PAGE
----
Baltimore’s program aimed at turning vacant trashed strewn lots into viable community green spaces has received a $500,000 boost.
Mayor Stephanie Rawlings-Blake said Friday, which was Earth Day, the Growing Green Initiative would receive a funding boost to help stabilize and improve spaces in communities such as Sandtown Winchester, Penn North and Broadway East.
“This additional funding shows my commitment to transform vacant lots into assets for communities most affected by vacancy and supports multiple goals of my administration including blight elimination and stabilizing and strengthening neighborhoods,” Rawlings-Blake said.
Support for the Growing Green Initiative comes from the city’s blight elimination funds, which the program receives about 5 percent annually. The funds that were announced on Friday come from supplemental appropriations that have been submitted to the City Council.
During the current “growing season” the city intends to green at least 200 vacant lots. That process includes fencing, cleaning of brush and tree planting.
Addressing the city’s multitude of vacant housing has been a major goal during the Rawlings-Blake administration, which launched the Vacants to Value program to eliminate blighted property. The city and state also announced this year they will be launching a $75 million partnership called Project C.O.R.E., or Creating Opportunities for Renewal and Enterprise aimed at addressing blight in Baltimore.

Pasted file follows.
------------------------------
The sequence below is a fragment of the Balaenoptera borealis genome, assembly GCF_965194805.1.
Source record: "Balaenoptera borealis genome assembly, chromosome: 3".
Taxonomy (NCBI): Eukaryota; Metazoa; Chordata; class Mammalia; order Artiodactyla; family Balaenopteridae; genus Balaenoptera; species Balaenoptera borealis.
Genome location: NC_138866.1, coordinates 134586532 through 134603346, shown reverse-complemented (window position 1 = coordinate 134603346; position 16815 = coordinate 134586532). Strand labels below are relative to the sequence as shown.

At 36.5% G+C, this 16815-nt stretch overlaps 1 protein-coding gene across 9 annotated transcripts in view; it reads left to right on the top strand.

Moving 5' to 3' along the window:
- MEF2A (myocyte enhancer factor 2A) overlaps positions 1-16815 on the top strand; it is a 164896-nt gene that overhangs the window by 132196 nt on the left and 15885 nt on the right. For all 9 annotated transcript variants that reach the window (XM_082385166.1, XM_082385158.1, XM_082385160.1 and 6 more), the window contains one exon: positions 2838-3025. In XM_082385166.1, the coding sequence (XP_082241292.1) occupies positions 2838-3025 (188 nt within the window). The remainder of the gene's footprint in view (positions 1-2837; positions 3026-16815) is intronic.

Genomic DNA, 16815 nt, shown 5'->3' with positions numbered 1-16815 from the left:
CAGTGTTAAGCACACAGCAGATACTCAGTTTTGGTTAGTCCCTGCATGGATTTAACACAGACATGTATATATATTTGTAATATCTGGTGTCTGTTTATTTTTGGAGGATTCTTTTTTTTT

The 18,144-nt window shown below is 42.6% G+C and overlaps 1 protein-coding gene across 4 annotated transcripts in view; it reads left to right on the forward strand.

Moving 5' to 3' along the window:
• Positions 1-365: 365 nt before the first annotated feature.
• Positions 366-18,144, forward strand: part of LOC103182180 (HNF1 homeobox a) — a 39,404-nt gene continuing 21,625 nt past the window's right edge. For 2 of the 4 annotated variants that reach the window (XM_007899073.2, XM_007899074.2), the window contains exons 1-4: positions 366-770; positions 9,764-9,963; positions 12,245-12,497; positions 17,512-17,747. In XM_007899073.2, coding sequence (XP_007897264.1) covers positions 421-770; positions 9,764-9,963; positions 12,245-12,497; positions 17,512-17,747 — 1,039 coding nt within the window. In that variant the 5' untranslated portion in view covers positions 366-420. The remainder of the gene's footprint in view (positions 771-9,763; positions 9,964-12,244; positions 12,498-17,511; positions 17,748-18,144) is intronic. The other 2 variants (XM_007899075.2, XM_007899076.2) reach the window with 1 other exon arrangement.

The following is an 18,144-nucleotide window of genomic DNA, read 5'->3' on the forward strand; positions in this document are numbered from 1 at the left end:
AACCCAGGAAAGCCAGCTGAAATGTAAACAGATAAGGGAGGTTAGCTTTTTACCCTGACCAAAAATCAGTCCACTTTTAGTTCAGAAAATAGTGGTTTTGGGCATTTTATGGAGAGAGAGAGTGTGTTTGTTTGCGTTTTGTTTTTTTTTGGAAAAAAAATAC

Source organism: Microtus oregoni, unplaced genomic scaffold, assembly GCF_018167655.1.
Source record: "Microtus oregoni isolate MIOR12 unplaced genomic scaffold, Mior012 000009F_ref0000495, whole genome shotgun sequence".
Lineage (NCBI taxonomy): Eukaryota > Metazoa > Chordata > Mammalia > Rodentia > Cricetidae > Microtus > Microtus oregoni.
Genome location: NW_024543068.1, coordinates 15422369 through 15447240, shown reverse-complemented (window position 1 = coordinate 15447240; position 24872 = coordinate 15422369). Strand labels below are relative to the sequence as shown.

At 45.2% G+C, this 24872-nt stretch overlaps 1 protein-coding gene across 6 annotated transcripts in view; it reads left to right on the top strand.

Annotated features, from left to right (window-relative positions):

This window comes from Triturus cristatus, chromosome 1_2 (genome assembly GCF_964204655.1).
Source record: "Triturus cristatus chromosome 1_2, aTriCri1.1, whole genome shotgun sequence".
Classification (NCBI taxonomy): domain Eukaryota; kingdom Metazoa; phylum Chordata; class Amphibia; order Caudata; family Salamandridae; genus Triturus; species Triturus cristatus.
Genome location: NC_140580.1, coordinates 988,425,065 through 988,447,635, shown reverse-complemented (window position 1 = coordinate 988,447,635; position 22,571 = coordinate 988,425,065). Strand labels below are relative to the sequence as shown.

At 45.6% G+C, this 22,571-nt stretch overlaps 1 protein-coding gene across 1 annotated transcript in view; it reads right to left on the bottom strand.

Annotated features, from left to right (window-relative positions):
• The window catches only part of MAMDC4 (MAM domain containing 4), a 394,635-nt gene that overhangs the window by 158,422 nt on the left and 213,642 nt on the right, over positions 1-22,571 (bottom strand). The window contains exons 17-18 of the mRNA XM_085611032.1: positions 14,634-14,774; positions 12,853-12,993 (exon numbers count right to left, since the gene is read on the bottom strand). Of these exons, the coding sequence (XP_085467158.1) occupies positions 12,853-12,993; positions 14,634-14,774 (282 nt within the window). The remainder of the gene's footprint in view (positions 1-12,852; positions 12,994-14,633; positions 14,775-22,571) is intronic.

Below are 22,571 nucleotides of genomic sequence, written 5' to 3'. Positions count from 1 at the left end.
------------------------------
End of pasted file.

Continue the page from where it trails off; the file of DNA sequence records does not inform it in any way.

The Growing Green Initiative, which is an independent program, is part of the strategy of addressing vacant properties by making sure that property that cannot be immediately redeveloped is not left to become a trash infested area further marring a community.
The Growing Green Initiative has worked with partners to create a variety of programs to increase community investment and maintenance in these greening projects.
It has worked with the Parks & People Foundation to create the Care A Lot program that provides non-governmental organizations, community development corps. and neighborhood associations with stipends to maintain lots.
The same organizations have also partnered to create the Neighborhood Greening Grants program which provides bi-annual grant to community groups for community-led greening projects.
Last year the initiative and the Baltimore Office of Promotion & the Arts launched Lots Alive to support the creation of temporary art projects on vacant lots.